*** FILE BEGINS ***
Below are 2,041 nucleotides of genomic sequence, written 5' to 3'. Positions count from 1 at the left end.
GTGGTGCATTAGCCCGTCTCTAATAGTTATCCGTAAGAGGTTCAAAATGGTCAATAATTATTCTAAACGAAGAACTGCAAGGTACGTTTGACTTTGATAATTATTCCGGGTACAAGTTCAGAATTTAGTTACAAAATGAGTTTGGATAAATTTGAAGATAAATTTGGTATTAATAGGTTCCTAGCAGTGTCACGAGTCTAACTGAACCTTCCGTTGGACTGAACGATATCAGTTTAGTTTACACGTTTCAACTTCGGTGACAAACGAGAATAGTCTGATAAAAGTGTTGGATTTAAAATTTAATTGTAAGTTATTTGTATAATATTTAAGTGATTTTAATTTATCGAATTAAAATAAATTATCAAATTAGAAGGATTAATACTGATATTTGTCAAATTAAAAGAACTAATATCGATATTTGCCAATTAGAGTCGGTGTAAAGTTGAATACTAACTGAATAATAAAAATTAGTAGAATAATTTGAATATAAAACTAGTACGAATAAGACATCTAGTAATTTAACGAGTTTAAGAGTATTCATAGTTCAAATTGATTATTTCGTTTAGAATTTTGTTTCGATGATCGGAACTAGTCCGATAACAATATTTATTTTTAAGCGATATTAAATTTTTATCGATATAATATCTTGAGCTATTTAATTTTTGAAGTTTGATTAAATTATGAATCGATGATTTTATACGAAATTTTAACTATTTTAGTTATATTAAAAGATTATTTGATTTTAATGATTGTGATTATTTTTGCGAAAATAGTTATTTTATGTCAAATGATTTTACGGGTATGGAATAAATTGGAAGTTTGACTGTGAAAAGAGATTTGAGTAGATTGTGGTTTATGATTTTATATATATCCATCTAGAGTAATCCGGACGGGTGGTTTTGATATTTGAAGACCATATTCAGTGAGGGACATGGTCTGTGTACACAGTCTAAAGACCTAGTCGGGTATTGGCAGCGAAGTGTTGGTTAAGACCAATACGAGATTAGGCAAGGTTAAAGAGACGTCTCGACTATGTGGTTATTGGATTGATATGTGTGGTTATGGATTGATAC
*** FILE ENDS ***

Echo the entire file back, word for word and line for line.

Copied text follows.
Below are 2,041 nucleotides of genomic sequence, written 5' to 3'. Positions count from 1 at the left end.
GTGGTGCATTAGCCCGTCTCTAATAGTTATCCGTAAGAGGTTCAAAATGGTCAATAATTATTCTAAACGAAGAACTGCAAGGTACGTTTGACTTTGATAATTATTCCGGGTACAAGTTCAGAATTTAGTTACAAAATGAGTTTGGATAAATTTGAAGATAAATTTGGTATTAATAGGTTCCTAGCAGTGTCACGAGTCTAACTGAACCTTCCGTTGGACTGAACGATATCAGTTTAGTTTACACGTTTCAACTTCGGTGACAAACGAGAATAGTCTGATAAAAGTGTTGGATTTAAAATTTAATTGTAAGTTATTTGTATAATATTTAAGTGATTTTAATTTATCGAATTAAAATAAATTATCAAATTAGAAGGATTAATACTGATATTTGTCAAATTAAAAGAACTAATATCGATATTTGCCAATTAGAGTCGGTGTAAAGTTGAATACTAACTGAATAATAAAAATTAGTAGAATAATTTGAATATAAAACTAGTACGAATAAGACATCTAGTAATTTAACGAGTTTAAGAGTATTCATAGTTCAAATTGATTATTTCGTTTAGAATTTTGTTTCGATGATCGGAACTAGTCCGATAACAATATTTATTTTTAAGCGATATTAAATTTTTATCGATATAATATCTTGAGCTATTTAATTTTTGAAGTTTGATTAAATTATGAATCGATGATTTTATACGAAATTTTAACTATTTTAGTTATATTAAAAGATTATTTGATTTTAATGATTGTGATTATTTTTGCGAAAATAGTTATTTTATGTCAAATGATTTTACGGGTATGGAATAAATTGGAAGTTTGACTGTGAAAAGAGATTTGAGTAGATTGTGGTTTATGATTTTATATATATCCATCTAGAGTAATCCGGACGGGTGGTTTTGATATTTGAAGACCATATTCAGTGAGGGACATGGTCTGTGTACACAGTCTAAAGACCTAGTCGGGTATTGGCAGCGAAGTGTTGGTTAAGACCAATACGAGATTAGGCAAGGTTAAAGAGACGTCTCGACTATGTGGTTATTGGATTGATATGTGTGGTTATGGATTGATAC